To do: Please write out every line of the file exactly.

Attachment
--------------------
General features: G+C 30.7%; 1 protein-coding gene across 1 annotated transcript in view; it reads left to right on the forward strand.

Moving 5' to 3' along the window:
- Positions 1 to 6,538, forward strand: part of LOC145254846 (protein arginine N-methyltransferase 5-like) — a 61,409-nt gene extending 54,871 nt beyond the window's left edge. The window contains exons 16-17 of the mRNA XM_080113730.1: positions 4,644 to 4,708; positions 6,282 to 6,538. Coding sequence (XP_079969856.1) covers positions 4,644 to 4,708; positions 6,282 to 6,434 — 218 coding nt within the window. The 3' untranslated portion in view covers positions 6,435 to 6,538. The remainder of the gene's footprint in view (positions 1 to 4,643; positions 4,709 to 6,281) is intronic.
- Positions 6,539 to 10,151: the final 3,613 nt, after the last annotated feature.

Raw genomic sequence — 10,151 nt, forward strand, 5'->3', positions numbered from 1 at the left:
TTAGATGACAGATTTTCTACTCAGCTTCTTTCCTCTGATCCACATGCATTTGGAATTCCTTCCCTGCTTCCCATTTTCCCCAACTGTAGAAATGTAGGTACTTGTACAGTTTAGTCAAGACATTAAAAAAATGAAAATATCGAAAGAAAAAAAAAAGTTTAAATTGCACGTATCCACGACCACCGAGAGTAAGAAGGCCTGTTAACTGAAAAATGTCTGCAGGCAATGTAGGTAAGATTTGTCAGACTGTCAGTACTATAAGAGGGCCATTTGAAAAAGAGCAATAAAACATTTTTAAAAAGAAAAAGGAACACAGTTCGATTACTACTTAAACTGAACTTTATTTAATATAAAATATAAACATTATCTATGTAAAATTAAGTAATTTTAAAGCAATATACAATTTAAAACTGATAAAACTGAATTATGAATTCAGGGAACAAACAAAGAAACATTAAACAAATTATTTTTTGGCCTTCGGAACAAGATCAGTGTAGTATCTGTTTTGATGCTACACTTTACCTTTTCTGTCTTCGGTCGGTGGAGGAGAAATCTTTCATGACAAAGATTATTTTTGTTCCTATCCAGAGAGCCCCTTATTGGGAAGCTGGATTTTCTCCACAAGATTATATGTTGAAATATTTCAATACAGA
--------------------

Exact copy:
General features: G+C 30.7%; 1 protein-coding gene across 1 annotated transcript in view; it reads left to right on the forward strand.

Moving 5' to 3' along the window:
- Positions 1 to 6,538, forward strand: part of LOC145254846 (protein arginine N-methyltransferase 5-like) — a 61,409-nt gene extending 54,871 nt beyond the window's left edge. The window contains exons 16-17 of the mRNA XM_080113730.1: positions 4,644 to 4,708; positions 6,282 to 6,538. Coding sequence (XP_079969856.1) covers positions 4,644 to 4,708; positions 6,282 to 6,434 — 218 coding nt within the window. The 3' untranslated portion in view covers positions 6,435 to 6,538. The remainder of the gene's footprint in view (positions 1 to 4,643; positions 4,709 to 6,281) is intronic.
- Positions 6,539 to 10,151: the final 3,613 nt, after the last annotated feature.

Raw genomic sequence — 10,151 nt, forward strand, 5'->3', positions numbered from 1 at the left:
TTAGATGACAGATTTTCTACTCAGCTTCTTTCCTCTGATCCACATGCATTTGGAATTCCTTCCCTGCTTCCCATTTTCCCCAACTGTAGAAATGTAGGTACTTGTACAGTTTAGTCAAGACATTAAAAAAATGAAAATATCGAAAGAAAAAAAAAAGTTTAAATTGCACGTATCCACGACCACCGAGAGTAAGAAGGCCTGTTAACTGAAAAATGTCTGCAGGCAATGTAGGTAAGATTTGTCAGACTGTCAGTACTATAAGAGGGCCATTTGAAAAAGAGCAATAAAACATTTTTAAAAAGAAAAAGGAACACAGTTCGATTACTACTTAAACTGAACTTTATTTAATATAAAATATAAACATTATCTATGTAAAATTAAGTAATTTTAAAGCAATATACAATTTAAAACTGATAAAACTGAATTATGAATTCAGGGAACAAACAAAGAAACATTAAACAAATTATTTTTTGGCCTTCGGAACAAGATCAGTGTAGTATCTGTTTTGATGCTACACTTTACCTTTTCTGTCTTCGGTCGGTGGAGGAGAAATCTTTCATGACAAAGATTATTTTTGTTCCTATCCAGAGAGCCCCTTATTGGGAAGCTGGATTTTCTCCACAAGATTATATGTTGAAATATTTCAATACAGA